Really, the entire philosophy of data design is based around some truly conspiratorial worries- “What if three middle names becomes the standard?” or “What if global addresses become single integers?” Good application design is impervious to these changes because of patterns.

In the brutally honest real-world, no one is going to use your application except you and maybe your client. Storing a computation in the model (why not the database!) is faster. So is denormalizing. Patterns will protect you from when the entire use-case shifts. It’s a 100% judgement call whether the pros outweigh the cons on that for you.

The pattern is to keep any opinionated, domain-specific data implementation away from persistence as much as possible. For me, that would include ember models.


#9

All the data manipulation ideally should be managed by a Controller. That is its purpose. If you have some on your models and some on your controllers that could create an undesirable mess. I have personally experienced that and it created confusion. Remember, that models can’t access controller’s properties.

Mixins or object inheritance will help you to avoid repeating it in several controllers.

In regards to discourse’s models, it would be interesting to hear from @eviltrout


#10

This is one of those cases where I have to remind people that the Discourse code base is far from perfect! It’s gone through years of Ember updates and patterns and while we try to fix things as we go along, there are always things I’m unhappy with.

I believe computed properties are almost always the controller’s job. Going forward I am trying to make all models super lean and extend display logic to the controller layer.

Having said that, you can make good arguments for putting them in the model that I wouldn’t disagree with. Let’s say it’s a property that is expensive to calculate but you are going to show over and over again? I can’t honestly think of one off the top of my head, but that would be a good thing to put in a model as a CP for the caching.


#11

@denzo I found a nice design pattern executing your suggestion to abstract Computed Properties to reusable Mixins at this repo https://github.com/developing-an-emberjs-edge/ember-trackr

I’m now satisfied that this is the most ideal way to assign reusable computed properties without assigning directly on either a Model or a Controller. Although it’s fair that we all agree that properties may still be assigned directly to Controllers or Models if they are not be reusable or significant enough to afford caching respectively.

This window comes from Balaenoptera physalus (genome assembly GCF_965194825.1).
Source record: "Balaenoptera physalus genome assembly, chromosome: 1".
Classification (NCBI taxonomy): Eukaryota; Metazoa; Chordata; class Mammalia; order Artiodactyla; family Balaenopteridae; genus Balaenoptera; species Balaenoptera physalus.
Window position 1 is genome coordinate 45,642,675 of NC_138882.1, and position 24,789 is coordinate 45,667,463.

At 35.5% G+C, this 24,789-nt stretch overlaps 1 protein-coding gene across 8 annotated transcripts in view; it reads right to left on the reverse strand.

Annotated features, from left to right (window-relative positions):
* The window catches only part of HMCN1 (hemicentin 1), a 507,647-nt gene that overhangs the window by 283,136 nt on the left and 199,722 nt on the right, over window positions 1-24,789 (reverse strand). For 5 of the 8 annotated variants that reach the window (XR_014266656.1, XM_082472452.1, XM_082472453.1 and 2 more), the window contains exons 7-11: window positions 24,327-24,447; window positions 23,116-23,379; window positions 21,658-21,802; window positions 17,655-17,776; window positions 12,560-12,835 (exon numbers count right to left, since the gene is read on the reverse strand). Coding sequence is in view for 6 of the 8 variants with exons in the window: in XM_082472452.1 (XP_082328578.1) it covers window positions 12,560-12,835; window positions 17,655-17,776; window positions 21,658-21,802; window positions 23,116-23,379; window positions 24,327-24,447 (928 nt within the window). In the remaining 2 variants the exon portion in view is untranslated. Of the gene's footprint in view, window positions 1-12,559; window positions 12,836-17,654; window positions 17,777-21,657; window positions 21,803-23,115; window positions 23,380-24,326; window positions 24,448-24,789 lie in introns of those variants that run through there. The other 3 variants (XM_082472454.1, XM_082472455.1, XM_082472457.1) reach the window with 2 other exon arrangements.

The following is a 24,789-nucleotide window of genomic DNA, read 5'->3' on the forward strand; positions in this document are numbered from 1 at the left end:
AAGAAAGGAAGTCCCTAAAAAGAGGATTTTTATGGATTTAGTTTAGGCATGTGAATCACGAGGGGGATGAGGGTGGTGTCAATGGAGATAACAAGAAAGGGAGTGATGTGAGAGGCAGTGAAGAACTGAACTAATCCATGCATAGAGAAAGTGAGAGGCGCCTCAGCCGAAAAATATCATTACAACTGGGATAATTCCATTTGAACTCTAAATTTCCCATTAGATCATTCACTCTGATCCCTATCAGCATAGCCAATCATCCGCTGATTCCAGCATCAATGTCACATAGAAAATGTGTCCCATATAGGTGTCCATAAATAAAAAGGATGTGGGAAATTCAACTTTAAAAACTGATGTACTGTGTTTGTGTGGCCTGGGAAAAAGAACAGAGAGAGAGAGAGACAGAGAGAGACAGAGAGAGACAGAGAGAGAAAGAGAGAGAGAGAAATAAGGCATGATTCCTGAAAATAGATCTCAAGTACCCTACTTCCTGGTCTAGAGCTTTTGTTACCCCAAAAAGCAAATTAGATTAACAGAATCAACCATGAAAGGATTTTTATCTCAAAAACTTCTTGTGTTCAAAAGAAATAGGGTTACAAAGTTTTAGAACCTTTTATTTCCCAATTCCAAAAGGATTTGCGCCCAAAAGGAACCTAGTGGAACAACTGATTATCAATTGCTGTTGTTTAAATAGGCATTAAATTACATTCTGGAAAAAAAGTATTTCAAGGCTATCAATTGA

#12

An alternative using ObjectProxy as a decorator:

App.User = DS.Model.extend({
    staffNumber: DS.attr('string'),
    firstName: DS.attr('string'),
    lastName: DS.attr('string')
});

var UserDecorator = Ember.ObjectProxy.extend({
    fullName: function() {
        return [this.get('firstName'), this.get('lastName')].join(' ');
    }.property('firstName', 'lastName')
});

App.UserRoute = Ember.Route.extend({
   model: function(params) {
       return this.get('store').find('user', params.user_id).then(function(user) {
           return UserDecorator.create({
               content: user
           })
       });
   }
});

#13

You probably don’t want multiple controllers handling the same model. You can have a dependency between controllers with needs or you can specify a controller in the route with controllerName.


#14

You could have a currentUser controller, holding a user model, or your user route’s backing controller, which holds the user model How you structure this is more of a UI concern, and doesn’t always have to map 1:1.


#15

Computed Properties could go in both models or controllers, they are very useful, for more than just decorating. There is no reason to constrain them to a specific layer. If they feel like they belong on a model, just put it there. Another big win is that now the user object has the full name property everywhere it is used instead of on a case-by-case basis per controller.